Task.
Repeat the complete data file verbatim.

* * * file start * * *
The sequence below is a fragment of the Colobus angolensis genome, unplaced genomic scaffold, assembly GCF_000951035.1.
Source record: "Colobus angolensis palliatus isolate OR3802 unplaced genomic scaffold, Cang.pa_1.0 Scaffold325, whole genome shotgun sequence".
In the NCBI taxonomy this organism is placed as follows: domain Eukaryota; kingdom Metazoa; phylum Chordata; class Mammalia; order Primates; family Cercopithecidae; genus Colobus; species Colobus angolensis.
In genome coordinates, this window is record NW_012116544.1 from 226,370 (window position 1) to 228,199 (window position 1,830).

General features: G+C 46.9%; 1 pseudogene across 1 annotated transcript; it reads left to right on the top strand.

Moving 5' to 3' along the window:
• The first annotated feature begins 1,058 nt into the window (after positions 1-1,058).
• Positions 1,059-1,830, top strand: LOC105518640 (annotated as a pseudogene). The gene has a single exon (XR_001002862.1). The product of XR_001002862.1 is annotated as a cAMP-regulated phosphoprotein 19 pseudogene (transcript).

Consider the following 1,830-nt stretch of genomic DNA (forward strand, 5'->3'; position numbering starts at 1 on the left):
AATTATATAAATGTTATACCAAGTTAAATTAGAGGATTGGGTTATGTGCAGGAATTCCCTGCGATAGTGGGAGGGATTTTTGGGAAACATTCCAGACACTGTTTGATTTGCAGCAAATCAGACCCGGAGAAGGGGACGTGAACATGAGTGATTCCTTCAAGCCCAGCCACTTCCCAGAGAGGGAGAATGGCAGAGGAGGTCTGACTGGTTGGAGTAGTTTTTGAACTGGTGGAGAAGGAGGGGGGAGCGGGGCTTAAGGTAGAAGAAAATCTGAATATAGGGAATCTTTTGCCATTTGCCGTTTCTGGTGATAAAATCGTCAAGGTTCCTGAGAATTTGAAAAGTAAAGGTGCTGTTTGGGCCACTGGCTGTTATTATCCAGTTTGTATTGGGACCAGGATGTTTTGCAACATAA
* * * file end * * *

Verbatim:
The sequence below is a fragment of the Colobus angolensis genome, unplaced genomic scaffold, assembly GCF_000951035.1.
Source record: "Colobus angolensis palliatus isolate OR3802 unplaced genomic scaffold, Cang.pa_1.0 Scaffold325, whole genome shotgun sequence".
In the NCBI taxonomy this organism is placed as follows: domain Eukaryota; kingdom Metazoa; phylum Chordata; class Mammalia; order Primates; family Cercopithecidae; genus Colobus; species Colobus angolensis.
In genome coordinates, this window is record NW_012116544.1 from 226,370 (window position 1) to 228,199 (window position 1,830).

General features: G+C 46.9%; 1 pseudogene across 1 annotated transcript; it reads left to right on the top strand.

Moving 5' to 3' along the window:
• The first annotated feature begins 1,058 nt into the window (after positions 1-1,058).
• Positions 1,059-1,830, top strand: LOC105518640 (annotated as a pseudogene). The gene has a single exon (XR_001002862.1). The product of XR_001002862.1 is annotated as a cAMP-regulated phosphoprotein 19 pseudogene (transcript).

Consider the following 1,830-nt stretch of genomic DNA (forward strand, 5'->3'; position numbering starts at 1 on the left):
AATTATATAAATGTTATACCAAGTTAAATTAGAGGATTGGGTTATGTGCAGGAATTCCCTGCGATAGTGGGAGGGATTTTTGGGAAACATTCCAGACACTGTTTGATTTGCAGCAAATCAGACCCGGAGAAGGGGACGTGAACATGAGTGATTCCTTCAAGCCCAGCCACTTCCCAGAGAGGGAGAATGGCAGAGGAGGTCTGACTGGTTGGAGTAGTTTTTGAACTGGTGGAGAAGGAGGGGGGAGCGGGGCTTAAGGTAGAAGAAAATCTGAATATAGGGAATCTTTTGCCATTTGCCGTTTCTGGTGATAAAATCGTCAAGGTTCCTGAGAATTTGAAAAGTAAAGGTGCTGTTTGGGCCACTGGCTGTTATTATCCAGTTTGTATTGGGACCAGGATGTTTTGCAACATAA